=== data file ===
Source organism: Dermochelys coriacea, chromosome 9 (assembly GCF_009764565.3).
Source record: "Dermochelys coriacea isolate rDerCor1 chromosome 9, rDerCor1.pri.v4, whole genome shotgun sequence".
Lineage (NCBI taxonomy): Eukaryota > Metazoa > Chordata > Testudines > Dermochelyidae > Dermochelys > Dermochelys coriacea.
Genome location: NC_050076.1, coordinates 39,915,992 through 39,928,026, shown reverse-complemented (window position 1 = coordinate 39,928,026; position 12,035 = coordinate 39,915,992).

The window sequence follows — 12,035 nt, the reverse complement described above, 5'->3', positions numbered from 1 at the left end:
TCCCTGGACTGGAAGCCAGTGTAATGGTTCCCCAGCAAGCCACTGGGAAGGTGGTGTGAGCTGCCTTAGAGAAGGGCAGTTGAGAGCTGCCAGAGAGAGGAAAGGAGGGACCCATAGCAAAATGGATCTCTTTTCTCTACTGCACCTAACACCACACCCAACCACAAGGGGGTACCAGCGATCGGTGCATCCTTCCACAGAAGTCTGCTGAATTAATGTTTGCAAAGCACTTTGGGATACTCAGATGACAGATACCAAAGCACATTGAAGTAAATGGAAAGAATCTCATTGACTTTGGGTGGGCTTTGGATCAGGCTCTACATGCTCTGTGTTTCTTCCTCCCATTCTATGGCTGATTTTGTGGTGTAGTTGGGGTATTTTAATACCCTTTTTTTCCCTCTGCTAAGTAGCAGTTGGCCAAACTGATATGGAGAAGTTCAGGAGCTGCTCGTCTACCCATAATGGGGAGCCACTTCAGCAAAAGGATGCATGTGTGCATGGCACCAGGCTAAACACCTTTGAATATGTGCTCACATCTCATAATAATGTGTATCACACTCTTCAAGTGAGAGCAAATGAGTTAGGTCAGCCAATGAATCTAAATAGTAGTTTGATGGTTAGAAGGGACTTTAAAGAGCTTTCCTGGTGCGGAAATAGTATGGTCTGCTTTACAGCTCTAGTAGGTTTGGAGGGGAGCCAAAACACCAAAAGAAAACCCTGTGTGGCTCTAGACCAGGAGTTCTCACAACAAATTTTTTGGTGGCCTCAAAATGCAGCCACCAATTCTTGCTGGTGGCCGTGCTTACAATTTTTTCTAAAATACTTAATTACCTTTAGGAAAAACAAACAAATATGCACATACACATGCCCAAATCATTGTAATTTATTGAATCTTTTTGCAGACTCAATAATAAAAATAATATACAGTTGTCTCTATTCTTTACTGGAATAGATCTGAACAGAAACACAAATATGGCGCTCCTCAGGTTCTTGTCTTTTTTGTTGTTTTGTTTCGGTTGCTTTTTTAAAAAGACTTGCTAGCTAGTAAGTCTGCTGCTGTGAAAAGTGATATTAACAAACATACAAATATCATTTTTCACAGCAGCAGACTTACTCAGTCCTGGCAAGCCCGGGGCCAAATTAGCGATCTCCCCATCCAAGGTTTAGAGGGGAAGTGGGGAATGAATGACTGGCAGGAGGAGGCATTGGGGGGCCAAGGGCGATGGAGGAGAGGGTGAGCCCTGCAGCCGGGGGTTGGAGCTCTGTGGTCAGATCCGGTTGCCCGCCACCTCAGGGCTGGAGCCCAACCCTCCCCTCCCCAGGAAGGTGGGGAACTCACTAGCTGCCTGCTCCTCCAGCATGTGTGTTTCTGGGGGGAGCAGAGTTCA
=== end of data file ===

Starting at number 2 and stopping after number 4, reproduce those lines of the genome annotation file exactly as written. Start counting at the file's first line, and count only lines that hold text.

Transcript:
Source record: "Dermochelys coriacea isolate rDerCor1 chromosome 9, rDerCor1.pri.v4, whole genome shotgun sequence".
Lineage (NCBI taxonomy): Eukaryota > Metazoa > Chordata > Testudines > Dermochelyidae > Dermochelys > Dermochelys coriacea.
Genome location: NC_050076.1, coordinates 39,915,992 through 39,928,026, shown reverse-complemented (window position 1 = coordinate 39,928,026; position 12,035 = coordinate 39,915,992).